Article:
Privileges and Immunities of the World Health Organization

Practice and Challenges

in International Organizations Law Review
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This paper presents a brief overview of the World Health Organization’s experience with privileges and immunities, focusing on the sources of its privileges and immunities and the challenges encountered in asserting them and securing their respect. This overview will demonstrate how complex and sometimes elusive the legal protection afforded to the WHO can be. Although the rationale for the WHO’s privileges and immunities is constitutionally founded on the notion of functional necessity,1 the scope and limits of its functions can be blurred or shifting. While the WHO has not faced the dramatic challenges to or denials of its privileges and immunities that other organizations have encountered, the trend of progressive erosion of legal protection in the name of accountability, democratic control by national courts, the protection of human rights and shifting perceptions of the ‘added value’ of international organizations may eventually require a conscious and strategic revision by the international community of the model of international cooperation represented by international organizations.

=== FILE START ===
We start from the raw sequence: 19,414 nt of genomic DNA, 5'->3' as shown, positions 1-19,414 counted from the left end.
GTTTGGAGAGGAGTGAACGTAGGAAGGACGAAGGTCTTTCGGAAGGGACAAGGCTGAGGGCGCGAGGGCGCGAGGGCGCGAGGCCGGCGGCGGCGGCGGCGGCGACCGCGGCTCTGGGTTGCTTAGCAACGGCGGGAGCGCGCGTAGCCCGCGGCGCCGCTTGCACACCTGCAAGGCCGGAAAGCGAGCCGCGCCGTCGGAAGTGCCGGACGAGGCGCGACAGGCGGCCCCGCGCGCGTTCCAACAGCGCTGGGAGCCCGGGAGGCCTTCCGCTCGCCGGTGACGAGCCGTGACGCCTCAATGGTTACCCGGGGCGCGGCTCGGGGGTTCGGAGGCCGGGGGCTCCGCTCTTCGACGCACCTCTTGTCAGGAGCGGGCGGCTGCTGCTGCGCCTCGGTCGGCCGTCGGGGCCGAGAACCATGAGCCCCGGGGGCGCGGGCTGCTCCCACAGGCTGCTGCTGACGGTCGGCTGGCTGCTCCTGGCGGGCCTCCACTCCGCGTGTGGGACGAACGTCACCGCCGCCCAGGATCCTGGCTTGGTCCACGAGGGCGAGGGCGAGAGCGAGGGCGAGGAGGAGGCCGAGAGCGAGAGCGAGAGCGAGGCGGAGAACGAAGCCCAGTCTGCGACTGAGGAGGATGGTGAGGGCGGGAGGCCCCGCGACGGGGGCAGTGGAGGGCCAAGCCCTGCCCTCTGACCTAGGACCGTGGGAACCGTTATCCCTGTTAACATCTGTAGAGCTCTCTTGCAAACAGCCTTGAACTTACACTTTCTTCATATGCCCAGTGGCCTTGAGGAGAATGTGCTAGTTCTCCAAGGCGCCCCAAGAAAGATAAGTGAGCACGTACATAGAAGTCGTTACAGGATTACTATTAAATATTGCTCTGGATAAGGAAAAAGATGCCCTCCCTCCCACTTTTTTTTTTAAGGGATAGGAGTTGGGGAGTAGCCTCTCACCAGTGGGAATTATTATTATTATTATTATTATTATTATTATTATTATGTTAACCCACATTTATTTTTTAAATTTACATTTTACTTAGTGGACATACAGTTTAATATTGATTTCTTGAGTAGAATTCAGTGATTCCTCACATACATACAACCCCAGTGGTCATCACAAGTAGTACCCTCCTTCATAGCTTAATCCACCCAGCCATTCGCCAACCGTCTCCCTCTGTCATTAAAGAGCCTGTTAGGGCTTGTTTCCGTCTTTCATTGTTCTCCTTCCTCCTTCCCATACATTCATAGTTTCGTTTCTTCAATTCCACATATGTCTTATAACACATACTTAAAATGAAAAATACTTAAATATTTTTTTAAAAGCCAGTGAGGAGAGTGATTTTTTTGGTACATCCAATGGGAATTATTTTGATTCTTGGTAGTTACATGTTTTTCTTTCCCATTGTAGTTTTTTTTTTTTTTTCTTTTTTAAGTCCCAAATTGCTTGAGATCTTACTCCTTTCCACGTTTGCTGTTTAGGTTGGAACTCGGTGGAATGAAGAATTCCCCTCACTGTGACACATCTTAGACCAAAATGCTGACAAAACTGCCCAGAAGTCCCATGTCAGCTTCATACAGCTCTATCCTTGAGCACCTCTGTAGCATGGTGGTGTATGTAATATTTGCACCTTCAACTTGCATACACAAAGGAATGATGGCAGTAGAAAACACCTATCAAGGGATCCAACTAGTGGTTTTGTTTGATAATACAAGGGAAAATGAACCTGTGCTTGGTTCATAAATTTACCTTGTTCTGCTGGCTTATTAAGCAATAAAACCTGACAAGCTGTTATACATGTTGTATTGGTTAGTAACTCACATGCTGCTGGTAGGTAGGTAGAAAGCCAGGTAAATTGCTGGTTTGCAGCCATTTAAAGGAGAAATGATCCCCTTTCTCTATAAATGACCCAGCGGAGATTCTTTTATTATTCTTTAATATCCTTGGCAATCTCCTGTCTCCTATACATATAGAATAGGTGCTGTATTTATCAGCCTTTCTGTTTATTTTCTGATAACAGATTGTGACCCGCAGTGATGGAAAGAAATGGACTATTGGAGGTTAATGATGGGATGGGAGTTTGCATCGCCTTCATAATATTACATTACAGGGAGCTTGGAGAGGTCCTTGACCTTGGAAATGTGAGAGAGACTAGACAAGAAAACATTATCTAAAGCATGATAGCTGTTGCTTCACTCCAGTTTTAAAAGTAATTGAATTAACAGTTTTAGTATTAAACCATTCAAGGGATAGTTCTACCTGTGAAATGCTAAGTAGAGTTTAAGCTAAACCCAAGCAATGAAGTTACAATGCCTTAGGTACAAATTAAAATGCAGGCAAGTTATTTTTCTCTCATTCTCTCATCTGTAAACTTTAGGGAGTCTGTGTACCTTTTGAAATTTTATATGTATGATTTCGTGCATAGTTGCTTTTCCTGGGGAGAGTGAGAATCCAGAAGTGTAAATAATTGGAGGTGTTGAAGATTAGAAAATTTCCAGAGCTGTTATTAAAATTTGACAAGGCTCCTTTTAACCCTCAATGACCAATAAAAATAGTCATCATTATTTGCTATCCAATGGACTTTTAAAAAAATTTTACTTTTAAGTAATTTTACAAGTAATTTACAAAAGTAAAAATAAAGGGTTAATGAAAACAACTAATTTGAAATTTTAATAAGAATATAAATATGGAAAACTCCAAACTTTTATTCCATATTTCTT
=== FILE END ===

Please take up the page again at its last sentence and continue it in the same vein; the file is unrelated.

Opened for signature 21 November 1947, 33 unts p. 261 (entered into force 2 December 1948).


Reinisch (2000), supra note 18, at p. 222.


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